The domestic automotive industry can now heave a collective sigh of relief, as Finance Minister P. Chidambaram has cut the excise duty for small cars/commercial vehicles/two-wheelers from 12 per cent to 8 per cent and on SUVs from 30 per cent to 24 per cent. Excise duty on large cars will now be 24 per cent compared with 27 per cent earlier, while the duty on mid-sized cars will go down to 20 per cent from 24 per cent previously.
The mood of many company officials is upbeat and key players like Mahindra, Tata and Maruti are all looking to pass on the benefits of this excise cut onto consumers. A lot of this credit goes to Heavy Industries’ Minister Praful Patel, who had written to the Finance Ministry voicing his concern for a slowly degenerating auto industry in India, being stifled with very high excise and import duties.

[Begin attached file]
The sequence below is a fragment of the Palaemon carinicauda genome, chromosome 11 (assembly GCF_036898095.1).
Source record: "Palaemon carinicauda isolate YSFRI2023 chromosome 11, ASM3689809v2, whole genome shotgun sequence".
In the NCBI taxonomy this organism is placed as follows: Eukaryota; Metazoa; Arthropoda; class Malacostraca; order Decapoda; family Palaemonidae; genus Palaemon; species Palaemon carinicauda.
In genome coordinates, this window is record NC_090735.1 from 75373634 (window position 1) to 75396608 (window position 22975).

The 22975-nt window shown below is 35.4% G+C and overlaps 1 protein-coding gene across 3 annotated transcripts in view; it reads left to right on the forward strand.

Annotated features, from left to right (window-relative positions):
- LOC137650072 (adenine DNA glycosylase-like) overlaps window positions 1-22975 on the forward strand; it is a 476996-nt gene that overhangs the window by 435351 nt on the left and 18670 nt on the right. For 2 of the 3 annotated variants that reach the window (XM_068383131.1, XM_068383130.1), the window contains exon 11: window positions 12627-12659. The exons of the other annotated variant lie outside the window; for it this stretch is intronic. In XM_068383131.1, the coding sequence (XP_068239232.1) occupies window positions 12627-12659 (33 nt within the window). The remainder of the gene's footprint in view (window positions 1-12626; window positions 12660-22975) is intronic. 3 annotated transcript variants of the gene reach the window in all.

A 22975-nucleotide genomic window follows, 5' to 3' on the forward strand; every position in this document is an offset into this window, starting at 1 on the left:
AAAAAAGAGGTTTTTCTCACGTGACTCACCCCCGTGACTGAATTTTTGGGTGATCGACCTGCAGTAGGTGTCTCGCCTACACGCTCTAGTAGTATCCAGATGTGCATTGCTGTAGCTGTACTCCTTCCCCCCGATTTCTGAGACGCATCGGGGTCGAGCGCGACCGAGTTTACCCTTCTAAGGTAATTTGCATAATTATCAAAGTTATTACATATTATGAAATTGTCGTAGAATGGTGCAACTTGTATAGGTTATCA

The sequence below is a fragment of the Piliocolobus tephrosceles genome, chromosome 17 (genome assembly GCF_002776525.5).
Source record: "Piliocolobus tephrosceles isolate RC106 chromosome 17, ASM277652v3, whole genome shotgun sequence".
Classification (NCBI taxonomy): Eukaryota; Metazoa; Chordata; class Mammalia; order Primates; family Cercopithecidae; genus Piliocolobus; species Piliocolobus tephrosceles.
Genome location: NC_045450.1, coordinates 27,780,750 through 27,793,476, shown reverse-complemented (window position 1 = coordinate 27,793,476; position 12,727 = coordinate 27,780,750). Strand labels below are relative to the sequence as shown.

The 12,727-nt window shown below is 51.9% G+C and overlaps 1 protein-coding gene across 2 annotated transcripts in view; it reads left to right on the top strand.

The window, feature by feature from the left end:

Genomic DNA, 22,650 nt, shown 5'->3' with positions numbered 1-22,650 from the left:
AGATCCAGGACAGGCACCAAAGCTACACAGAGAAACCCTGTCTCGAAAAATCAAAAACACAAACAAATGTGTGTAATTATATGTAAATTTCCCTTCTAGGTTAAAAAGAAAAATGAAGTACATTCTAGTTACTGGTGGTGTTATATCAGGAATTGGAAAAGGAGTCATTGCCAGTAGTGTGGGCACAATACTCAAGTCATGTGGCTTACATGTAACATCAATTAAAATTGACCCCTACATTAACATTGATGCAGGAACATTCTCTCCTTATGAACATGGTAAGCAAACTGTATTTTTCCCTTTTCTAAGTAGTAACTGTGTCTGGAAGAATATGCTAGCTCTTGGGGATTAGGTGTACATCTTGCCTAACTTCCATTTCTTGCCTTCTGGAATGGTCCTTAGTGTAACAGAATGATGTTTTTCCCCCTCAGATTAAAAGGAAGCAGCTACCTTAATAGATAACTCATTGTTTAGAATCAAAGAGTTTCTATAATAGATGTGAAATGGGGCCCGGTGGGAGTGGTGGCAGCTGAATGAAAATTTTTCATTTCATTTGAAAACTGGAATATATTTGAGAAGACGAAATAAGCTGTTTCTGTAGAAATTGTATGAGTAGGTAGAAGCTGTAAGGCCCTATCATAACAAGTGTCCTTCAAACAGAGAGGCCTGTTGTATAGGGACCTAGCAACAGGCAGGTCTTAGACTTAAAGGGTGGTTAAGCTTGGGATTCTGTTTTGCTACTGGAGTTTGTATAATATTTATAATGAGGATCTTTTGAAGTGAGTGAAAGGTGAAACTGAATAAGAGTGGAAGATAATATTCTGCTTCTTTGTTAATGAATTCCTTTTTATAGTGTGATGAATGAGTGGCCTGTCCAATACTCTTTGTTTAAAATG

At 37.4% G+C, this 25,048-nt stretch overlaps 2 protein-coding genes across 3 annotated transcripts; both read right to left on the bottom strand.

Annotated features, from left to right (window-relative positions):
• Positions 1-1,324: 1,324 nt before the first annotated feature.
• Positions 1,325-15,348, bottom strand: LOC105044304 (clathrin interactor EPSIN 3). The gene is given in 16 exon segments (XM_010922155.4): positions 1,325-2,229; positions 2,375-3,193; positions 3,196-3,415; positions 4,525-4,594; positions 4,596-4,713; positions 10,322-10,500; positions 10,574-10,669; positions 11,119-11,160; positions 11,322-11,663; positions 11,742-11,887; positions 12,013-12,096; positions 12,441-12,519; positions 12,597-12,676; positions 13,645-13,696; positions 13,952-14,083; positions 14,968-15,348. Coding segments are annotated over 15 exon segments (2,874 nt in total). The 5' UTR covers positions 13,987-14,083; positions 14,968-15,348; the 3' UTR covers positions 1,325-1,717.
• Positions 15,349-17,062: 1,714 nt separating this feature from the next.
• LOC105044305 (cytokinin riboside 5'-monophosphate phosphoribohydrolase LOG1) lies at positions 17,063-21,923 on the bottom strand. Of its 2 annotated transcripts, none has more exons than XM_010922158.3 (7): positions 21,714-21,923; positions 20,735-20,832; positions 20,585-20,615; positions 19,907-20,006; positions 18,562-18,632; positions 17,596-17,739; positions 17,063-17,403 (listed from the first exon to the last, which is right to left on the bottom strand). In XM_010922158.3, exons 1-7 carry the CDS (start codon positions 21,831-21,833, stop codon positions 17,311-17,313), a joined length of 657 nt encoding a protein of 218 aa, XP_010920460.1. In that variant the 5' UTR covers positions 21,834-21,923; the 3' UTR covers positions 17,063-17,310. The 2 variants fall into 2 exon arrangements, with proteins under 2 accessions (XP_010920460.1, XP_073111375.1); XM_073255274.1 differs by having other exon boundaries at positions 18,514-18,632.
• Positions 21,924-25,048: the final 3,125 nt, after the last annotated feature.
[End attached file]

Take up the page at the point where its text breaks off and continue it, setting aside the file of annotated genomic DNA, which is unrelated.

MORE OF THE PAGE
Last time round, then Finance Minister Pranab Mukherjee had cut excise from 14 to 10 per cent, a move hailed by the industry and bemoaned by environmental agencies. Car sales have been constantly falling. According to data given out by Society of Indian Automobile Manufacturers (SIAM), domestic car sales this year round declined to 1.69 lac units compared to 1.73 lac in the same period last year.
According to Vikram Kirloskar, President, SIAM, “it is a welcome announcement made by the Finance Minister in the Vote on Account presented today. SIAM would like to thank the Finance Minister for recognizing the need for a more moderate tax structure for the automotive industry.” SIAM on its part feels that sales might go up slightly on this account. According to Dr. Wilfried Aulbur, Managing Partner, Roland Berger Strategy Consultants, “the reduction in excise duty gives the automotive industry a much needed relief after many quarters of demand side challenges.”
What is depressing to note here however is that there have been no import duty cuts on luxury vehicles or the very important hybrid/electric segment. These import duty cuts are being blocked by domestic auto manufacturers because they are scared of losing their market share due to the current quality of domestically manufactured cars.